Not since the 1940s have the leaders of South Korea and North Korea actually met, shook hands and had a meaningful conversation which in this case has led to the official end of the Korean War.

Over the past year President Trump has taken an incredibly hard line with North Korea. He started by intensifying sanctions that were already pretty strict, and then double downed by placing sanctions on some Chinese players who were supporting North Korea. Instead of bowing to the threats of North Korea, he increased our military presence there so there was no doubt we were serious about stopping their nuclear ambitions.

And, all the while, left-wing activists, politicians and journalists here and around the world whined that Trump’s tough stance would lead to WWIII. The media in the U.S. even declared Trump unfit for office. Maxine Waters and some of her more mentally challenged buddies in Congress called openly for Trump’s impeachment — not because he had done anything illegal mind you, but only because he did his job.

It’s a bit of a first, at least in a great long while. Obama caved into North Korea, or just as bad, he refused to take any action at all for fear of upsetting North Korea’s maniacal president.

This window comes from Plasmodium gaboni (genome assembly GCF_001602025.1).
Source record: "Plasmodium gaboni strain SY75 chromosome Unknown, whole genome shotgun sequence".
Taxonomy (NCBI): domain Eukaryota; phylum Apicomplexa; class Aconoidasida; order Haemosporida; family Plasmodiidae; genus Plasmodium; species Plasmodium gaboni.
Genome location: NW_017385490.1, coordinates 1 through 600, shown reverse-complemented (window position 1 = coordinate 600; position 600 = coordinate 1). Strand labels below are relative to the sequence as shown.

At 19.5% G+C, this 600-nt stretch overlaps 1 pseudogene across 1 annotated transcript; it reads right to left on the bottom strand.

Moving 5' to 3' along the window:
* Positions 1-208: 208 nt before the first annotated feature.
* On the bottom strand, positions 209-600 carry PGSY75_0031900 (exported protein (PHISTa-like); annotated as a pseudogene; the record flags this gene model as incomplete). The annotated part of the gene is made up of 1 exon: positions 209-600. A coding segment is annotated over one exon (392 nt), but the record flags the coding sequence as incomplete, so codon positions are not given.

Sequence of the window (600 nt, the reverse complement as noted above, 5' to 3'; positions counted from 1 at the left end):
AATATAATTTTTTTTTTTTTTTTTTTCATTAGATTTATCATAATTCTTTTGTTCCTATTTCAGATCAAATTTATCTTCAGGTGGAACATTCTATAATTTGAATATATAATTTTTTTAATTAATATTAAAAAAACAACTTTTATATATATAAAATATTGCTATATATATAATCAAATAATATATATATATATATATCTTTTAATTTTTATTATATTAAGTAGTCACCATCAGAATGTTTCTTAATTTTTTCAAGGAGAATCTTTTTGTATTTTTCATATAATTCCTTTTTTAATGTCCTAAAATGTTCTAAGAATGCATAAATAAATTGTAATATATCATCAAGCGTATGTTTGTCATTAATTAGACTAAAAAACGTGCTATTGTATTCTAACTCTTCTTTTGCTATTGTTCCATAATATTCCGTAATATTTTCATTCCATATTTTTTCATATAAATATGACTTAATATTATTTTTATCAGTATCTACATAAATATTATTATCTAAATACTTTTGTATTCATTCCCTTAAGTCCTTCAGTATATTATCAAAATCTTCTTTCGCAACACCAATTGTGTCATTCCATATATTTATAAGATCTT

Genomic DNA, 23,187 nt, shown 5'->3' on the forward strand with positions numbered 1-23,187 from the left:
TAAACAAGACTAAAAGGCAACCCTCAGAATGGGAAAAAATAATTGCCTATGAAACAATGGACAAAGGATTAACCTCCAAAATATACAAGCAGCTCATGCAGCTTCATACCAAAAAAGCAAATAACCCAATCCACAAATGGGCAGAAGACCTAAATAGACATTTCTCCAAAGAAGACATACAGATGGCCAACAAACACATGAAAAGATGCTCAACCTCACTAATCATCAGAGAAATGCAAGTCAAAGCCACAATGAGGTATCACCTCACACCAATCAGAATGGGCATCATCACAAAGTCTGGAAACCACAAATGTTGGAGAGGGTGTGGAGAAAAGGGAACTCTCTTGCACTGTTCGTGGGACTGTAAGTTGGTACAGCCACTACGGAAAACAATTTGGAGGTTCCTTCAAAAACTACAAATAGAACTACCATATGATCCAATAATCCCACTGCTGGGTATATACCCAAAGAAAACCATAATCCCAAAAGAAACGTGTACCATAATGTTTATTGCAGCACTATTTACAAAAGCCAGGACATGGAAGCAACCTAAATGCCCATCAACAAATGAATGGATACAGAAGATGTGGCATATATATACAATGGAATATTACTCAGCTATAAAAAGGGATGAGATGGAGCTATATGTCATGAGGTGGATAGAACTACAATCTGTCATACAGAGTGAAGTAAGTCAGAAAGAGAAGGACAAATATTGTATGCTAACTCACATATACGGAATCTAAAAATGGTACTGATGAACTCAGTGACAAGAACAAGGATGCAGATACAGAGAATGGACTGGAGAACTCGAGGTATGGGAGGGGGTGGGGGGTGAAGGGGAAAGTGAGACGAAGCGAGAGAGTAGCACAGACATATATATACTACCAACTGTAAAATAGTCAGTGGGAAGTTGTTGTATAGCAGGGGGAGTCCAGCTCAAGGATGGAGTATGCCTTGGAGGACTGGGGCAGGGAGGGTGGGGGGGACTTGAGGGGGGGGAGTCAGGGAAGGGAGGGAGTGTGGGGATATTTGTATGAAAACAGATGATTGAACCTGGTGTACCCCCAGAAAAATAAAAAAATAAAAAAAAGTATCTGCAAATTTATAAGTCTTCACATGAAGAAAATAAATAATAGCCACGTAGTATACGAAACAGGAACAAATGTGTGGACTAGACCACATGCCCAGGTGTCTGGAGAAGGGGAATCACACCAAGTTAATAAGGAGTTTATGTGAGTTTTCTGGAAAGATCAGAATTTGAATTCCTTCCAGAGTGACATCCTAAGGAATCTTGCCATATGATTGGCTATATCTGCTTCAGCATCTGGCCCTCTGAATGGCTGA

Not so President Trump. Early on he identified North Korea as one of the biggest threats to peace in the world. Like Obama, Hillary disagreed. And, like Obama, she claimed little or nothing could be done in any event to reign in North Korea’s crazy dictator.

President Obama had eight years to address the problem — to do something, anything. Hillary Clinton, his Secretary of State, could have advocated for action as well. But neither of them did a damn thing. Nothing. Nada. Zilch!

So for you on the left, we are anxiously awaiting your apology to President Trump.

Sure, North Korea is still a problem. No doubt it will be for a quite some time. But that’s all the more reason for clear, decisive action designed to contain the problem rather than allow it to grow. The fact remains that President Trump has done more in his first 16 months in office than any other administration since the Korean War.